Malignant supratentorial glial-neuronal neoplasms: Report of two cases and review of the literature

Roger E. McLendon, Rex C. Bentley, Joseph E. Parisi, Robert D. Tien, John C. Hairrison, Nancy J. Tarbell, Amy L. Billitt, Richard J. Gualtieri, Henry S. Friedman

Research output: Contribution to journalArticlepeer-review

23 Scopus citations


Objective. - Malignant neoplasms exhibiting mixed populations of neuronal and glial cells occurring in the cerebral hemispheres of young adults and children are well recognized, but rare. A confusing array of diagnostic terms has arisen. We describe two patients with such tumors and review the literature concerning these interesting cases. Patients. - A 21- year-old man and a 5-year-old girl presented with large, cystic, intracerebral lesions on magnetic resonance images, which proved to be composite neoplasms exhibiting malignant neurons and astrocytes. Results. - The 21-year-old man had a frontal lobe mass with enhancing and nonenhancing regions, which corresponded to cerebral neuroblastoma and anaplastic astrocytoma, respectively. The presence of occasional microtubules and rare primitive presynaptic processes, accompanied by antisynaptophysin immunoreactivity, established the neuronal nature of the cells in the enhancing region. The nonenhancing region was composed of a moderately cellular neoplasm of fibrillar astrocytes that were mitotically active. The 5-year-old girl presented with a left parietal lobe neoplasm, which histologically was composed of lobular proliferations of neuroblasts and glia. The neuroblastic populations exhibited evidence of maturation with small anaplastic cells, spindle-shaped cells, and large dysmorphic ganglion cells. The glial tumor showed both well-differentiated fibrillary astrocytes with microcysts and anaplastic populations with central necrosis and pseudopalisading. Conclusions. - Present classification systems devised to describe mixed neuronal and glial tumors do not adequately encompass the diversity of morphologies presented by these two cases. We conclude that the terms cerebral neuroblastoma-anaplastic astrocytoma for case 1 and cerebral ganglioneuroblastoma-glioblastoma for case 2 are preferred because they convey useful clinical information by reflecting concepts already encompassed by the World Health Organization's classification system of tumors of the central nervous system.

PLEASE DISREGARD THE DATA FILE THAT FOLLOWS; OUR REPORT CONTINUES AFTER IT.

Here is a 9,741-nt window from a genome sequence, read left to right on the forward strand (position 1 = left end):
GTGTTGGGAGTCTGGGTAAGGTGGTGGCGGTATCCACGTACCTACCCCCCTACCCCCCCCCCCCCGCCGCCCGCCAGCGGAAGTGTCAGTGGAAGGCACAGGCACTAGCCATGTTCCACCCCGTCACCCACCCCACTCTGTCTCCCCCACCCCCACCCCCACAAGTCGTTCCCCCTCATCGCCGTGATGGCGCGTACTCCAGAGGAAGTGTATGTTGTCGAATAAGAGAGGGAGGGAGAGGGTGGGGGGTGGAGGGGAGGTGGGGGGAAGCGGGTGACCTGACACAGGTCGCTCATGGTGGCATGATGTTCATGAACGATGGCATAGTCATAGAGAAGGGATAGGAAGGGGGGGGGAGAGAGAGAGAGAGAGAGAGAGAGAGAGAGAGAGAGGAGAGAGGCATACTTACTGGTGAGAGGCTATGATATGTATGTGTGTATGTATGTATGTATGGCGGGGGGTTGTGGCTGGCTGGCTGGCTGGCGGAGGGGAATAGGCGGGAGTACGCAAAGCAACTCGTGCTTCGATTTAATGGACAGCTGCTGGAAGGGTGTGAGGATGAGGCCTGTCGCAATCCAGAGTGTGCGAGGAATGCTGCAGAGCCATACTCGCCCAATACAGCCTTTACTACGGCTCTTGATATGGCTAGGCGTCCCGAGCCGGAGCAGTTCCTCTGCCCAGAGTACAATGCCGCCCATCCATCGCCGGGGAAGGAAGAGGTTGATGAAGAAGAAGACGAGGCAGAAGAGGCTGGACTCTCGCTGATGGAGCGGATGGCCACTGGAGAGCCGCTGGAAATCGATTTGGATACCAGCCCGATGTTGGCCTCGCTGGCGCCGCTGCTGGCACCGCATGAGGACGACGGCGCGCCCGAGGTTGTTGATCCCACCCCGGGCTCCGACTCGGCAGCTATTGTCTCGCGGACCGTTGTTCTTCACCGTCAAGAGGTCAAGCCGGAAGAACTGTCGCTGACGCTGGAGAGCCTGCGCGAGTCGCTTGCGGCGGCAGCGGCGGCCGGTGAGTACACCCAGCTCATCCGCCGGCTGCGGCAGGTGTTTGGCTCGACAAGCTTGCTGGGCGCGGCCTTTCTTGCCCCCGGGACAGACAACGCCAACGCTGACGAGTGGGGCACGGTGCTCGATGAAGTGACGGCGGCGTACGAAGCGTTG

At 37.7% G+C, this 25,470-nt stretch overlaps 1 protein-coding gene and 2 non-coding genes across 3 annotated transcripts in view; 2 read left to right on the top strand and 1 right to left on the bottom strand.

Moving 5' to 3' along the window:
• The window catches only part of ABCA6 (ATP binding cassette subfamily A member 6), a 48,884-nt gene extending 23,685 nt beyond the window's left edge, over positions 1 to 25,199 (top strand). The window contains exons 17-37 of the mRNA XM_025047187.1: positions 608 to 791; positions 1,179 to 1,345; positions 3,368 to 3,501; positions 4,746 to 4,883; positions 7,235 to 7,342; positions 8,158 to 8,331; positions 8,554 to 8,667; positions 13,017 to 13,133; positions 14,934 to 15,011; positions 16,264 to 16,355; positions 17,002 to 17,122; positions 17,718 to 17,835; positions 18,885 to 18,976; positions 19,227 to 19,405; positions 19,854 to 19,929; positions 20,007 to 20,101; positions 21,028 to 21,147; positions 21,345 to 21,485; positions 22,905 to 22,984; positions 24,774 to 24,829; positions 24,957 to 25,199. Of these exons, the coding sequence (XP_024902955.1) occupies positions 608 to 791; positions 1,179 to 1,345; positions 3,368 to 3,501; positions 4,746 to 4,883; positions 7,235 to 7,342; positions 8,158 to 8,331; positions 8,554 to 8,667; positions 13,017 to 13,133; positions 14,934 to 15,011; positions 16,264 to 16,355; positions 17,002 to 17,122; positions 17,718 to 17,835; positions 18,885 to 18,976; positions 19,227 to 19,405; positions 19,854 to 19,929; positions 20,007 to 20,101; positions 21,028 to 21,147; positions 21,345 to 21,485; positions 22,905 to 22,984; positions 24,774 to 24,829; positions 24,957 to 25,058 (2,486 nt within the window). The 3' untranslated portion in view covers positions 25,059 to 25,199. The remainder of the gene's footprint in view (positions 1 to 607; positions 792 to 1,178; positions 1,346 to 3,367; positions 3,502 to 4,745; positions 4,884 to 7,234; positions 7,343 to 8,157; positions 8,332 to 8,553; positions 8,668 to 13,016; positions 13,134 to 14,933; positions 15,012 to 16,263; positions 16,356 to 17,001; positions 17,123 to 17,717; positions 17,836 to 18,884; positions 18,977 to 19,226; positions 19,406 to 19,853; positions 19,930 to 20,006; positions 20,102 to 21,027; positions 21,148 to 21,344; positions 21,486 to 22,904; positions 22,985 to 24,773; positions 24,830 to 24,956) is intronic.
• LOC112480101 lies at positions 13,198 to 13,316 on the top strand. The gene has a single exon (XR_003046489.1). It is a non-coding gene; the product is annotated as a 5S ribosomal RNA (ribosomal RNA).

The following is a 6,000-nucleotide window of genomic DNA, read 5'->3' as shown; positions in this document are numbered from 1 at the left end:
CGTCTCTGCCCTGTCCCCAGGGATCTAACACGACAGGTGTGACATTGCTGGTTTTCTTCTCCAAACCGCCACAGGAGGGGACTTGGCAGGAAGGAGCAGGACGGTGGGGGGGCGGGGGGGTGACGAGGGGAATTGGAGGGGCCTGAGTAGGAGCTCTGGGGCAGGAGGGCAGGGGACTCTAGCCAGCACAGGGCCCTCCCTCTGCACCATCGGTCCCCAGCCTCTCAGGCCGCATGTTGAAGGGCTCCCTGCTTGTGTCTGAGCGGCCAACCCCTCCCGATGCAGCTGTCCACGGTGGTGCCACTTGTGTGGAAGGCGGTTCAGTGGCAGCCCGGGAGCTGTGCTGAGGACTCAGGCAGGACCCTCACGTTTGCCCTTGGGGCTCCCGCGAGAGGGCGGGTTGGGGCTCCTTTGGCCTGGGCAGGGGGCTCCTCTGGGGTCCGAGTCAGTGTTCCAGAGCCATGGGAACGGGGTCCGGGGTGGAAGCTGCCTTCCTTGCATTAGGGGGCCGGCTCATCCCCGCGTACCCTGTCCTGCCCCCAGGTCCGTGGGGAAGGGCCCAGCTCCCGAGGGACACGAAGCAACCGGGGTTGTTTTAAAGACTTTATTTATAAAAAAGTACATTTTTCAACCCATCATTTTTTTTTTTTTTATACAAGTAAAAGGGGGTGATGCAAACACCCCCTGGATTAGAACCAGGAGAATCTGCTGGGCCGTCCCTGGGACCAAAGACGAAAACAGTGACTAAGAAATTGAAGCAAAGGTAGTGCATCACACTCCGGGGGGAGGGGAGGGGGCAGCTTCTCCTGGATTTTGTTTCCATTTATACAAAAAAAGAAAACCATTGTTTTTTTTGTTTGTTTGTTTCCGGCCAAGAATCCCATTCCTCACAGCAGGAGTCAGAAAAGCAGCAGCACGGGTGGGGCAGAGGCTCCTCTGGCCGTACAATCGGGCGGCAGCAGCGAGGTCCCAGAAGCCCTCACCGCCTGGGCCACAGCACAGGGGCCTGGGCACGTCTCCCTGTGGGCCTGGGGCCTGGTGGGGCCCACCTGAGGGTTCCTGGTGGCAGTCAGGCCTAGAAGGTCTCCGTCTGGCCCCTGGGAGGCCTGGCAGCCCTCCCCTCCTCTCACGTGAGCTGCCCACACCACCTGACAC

Original languageEnglish (US)
Pages (from-to)485-492
Number of pages8
JournalArchives of Pathology and Laboratory Medicine
Issue number5
StatePublished - 1997

ASJC Scopus subject areas

  • Pathology and Forensic Medicine
  • Medical Laboratory Technology


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